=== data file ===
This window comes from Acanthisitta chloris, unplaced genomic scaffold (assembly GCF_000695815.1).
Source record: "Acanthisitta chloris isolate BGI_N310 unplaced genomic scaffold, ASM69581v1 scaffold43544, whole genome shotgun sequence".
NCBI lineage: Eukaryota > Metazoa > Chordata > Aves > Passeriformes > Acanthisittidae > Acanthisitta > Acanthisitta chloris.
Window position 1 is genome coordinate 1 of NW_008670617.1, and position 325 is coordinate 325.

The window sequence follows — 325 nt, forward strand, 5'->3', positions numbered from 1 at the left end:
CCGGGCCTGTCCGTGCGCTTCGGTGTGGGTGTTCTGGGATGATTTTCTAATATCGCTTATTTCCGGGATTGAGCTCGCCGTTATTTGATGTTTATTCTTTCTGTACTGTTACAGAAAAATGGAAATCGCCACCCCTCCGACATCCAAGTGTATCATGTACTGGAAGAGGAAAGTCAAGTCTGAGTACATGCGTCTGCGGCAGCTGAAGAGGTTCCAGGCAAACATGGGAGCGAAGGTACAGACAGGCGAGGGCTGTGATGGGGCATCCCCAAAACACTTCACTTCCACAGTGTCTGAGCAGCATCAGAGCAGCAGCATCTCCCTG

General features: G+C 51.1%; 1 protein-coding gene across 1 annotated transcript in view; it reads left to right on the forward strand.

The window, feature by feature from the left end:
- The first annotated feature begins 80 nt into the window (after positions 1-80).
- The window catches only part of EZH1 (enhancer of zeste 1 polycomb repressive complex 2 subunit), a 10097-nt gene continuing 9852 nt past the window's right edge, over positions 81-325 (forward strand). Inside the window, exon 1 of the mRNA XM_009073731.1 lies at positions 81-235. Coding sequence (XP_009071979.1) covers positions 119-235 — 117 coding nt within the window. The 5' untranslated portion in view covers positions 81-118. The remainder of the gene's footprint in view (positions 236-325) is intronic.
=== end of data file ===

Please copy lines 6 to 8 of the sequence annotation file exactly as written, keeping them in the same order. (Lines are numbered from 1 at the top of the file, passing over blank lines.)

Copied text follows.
CCGGGCCTGTCCGTGCGCTTCGGTGTGGGTGTTCTGGGATGATTTTCTAATATCGCTTATTTCCGGGATTGAGCTCGCCGTTATTTGATGTTTATTCTTTCTGTACTGTTACAGAAAAATGGAAATCGCCACCCCTCCGACATCCAAGTGTATCATGTACTGGAAGAGGAAAGTCAAGTCTGAGTACATGCGTCTGCGGCAGCTGAAGAGGTTCCAGGCAAACATGGGAGCGAAGGTACAGACAGGCGAGGGCTGTGATGGGGCATCCCCAAAACACTTCACTTCCACAGTGTCTGAGCAGCATCAGAGCAGCAGCATCTCCCTG

General features: G+C 51.1%; 1 protein-coding gene across 1 annotated transcript in view; it reads left to right on the forward strand.

The window, feature by feature from the left end: